Behind every great man is a great woman, the old adage says. Was the same true of Michelangelo? Perhaps not in the classic sense, but here are tales of three women—an artist, a poet and a patroness of the arts—who “crossed his path” and influenced his life and legacy. Or maybe that was the other way round.
Sofonisba Anguissola (1532–1625) was the first woman to achieve international acclaim as a professional painter. She was the eldest daughter of an affluent nobleman from Genoa who arranged for the most famous artist of the era, Michelangelo, to be shown Sofonisba’s drawing of a Laughing Girl for a critique of her work. The Renaissance master admitted he admired her talent, but that the figure was neither pained nor angered, so he challenged her to draw a boy crying, which he felt would be more difficult to draw.
In response to this friendly challenge, Sofonisba showed both her craft and wit. She drew a teary-eyed boy whining over the finger he hurt while reaching into a bowl of crawfish, which was held by a smiling girl. The black chalk and charcoal on brown paper work is called Asdrubale Bitten by a Crawfish (1554)—it’s interesting to note that “Asdrubale” was the artist’s brother. The drawing so impressed an emissary of Michelangelo, Tommaso dei Cavalieri, that he sent it, along with Michelangelo’s illustration of Cleopatra, as a gift to Cosimo I de’ Medici, then Duke of Florence and a devoted patron of the arts. In his letter to the Duke, he wrote, “I’ve sent the drawing to you with this one of Michelangelo’s and I believe that it may stand comparison with many other drawings, for it is not simply beautiful, but also exhibits considerable invention.” Sofonisba’s work can be seen in Naples at the Museo Nazionale di Capodimonte.
It is thought her work inspired Caravaggio’s Boy Bitten by a Lizard, found in London’s National Gallery.
They met when Colonna was 46 and Michelangelo 61. There is very little documentation about the relationship between the artist and the renowned poetess, Marchesa of Pescara. Yet, their letters, poems and his drawings give us clues about the nature of their complex friendship. Was Colonna his muse, a platonic mistress or a passionate friend? Michelangelo wrote beautiful sonnets to Colonna and his six drawings of her portrayed the noblewoman’s liveliness and interest in spiritual themes. Portraying her distinguished features, the grand master never idealized her in his art. History remembers her as the woman Michelangelo loved. Indeed, she was one of the few women in his life. He wrote countless poems dedicated to her, but only one, written on the back of a letter, was addressed “Marchesa”. Michelangelo was always inventing ways to visit her in Viterbo, but she kept turning him away, which makes it confusing to understand why she would travel to Rome often to see her “singolarissimo amico”. Colonna was deeply devoted, and wrote him with much affection, even scribing a manuscript of spiritual poetry for him. Michelangelo, in turn, authored three drawings for Colonna: The Crucifixion (now lost), a Pietà in the Isabella Stewart Gardner Museum, Boston, and Christ and the Samaritan Woman.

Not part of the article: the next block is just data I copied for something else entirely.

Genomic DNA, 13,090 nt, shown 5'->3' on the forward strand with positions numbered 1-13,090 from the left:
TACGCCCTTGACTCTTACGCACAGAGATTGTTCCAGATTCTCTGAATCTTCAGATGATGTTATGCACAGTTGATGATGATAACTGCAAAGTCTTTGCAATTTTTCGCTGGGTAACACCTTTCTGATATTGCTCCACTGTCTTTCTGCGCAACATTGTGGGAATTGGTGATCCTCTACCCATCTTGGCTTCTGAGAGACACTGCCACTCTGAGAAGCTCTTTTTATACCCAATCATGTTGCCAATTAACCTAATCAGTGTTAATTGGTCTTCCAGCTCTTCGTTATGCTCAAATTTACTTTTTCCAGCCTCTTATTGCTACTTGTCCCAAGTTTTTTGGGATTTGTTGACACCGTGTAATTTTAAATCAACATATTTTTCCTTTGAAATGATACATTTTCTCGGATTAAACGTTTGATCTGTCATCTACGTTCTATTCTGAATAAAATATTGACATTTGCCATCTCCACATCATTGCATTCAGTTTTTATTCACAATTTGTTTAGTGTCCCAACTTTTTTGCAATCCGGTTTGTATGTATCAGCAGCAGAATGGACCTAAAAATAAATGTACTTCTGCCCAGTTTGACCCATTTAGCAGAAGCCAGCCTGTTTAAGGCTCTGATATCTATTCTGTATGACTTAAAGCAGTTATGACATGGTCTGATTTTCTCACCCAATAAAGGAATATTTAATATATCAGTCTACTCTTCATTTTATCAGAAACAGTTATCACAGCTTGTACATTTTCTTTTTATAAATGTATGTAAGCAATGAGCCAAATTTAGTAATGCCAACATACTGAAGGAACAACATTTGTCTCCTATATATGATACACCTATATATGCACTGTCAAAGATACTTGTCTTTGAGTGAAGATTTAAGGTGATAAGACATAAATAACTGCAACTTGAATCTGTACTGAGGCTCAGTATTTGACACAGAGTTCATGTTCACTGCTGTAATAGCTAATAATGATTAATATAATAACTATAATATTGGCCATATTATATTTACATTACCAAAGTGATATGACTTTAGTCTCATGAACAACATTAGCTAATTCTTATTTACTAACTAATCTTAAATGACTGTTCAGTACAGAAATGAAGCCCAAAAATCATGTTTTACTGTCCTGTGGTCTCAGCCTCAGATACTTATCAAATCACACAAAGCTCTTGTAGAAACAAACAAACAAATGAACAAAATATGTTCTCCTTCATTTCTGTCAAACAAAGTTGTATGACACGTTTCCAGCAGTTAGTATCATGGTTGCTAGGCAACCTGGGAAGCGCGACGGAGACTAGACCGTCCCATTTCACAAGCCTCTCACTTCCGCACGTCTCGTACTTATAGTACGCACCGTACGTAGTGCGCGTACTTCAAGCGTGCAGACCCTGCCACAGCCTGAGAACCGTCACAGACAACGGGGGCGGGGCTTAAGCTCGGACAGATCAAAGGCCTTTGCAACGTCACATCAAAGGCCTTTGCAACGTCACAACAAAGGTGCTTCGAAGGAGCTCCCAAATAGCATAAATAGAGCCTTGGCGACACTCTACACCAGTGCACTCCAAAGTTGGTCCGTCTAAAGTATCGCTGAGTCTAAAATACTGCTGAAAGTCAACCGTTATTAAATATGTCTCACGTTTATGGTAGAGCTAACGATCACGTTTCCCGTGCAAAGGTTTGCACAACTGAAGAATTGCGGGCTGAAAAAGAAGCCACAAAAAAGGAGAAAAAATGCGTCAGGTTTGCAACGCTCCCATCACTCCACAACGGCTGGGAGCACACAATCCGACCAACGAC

Rosina Vendramin (1814–56) married Cosimo Buonarroti in 1846. Cosimo, Michelangelo’s last descendant, inherited the Buonarroti house in 1814. At that time, it was in total disrepair, and it wasn’t until they married that the couple decided to renovate the palazzo, making it their home. During renovations, they were surprised to find several preparatory works by Michelangelo hidden inside a closet. After finding these works, the couple made it their mission to preserve Michelangelo’s memory and turn their house into a museum dedicated to him. In Cosimo’s will, he bequeathed their home and its art to Florence. Michelangelo never lived in their house, but, in 1612, the master’s grand-nephew, Michelangelo the Younger, expanded the original building according to Michelangelo’s designs. Rosina gathered documents, contracts, letters, poems and any written memorabilia by Michelangelo and his family into 169 volumes. She is credited for restoring, compiling, organizing and preserving these vast archives, which can be seen in part at Casa Buonarroti. Commemorative busts of Cosimo and Rosina can be found on the palace’s first floor. Rosina, who died in 1856 at age 42, is buried beside the remains of Michelangelo in the Buonarroti family tomb in Santa Croce. Two years later, her husband was buried beside her in the same sepulchre.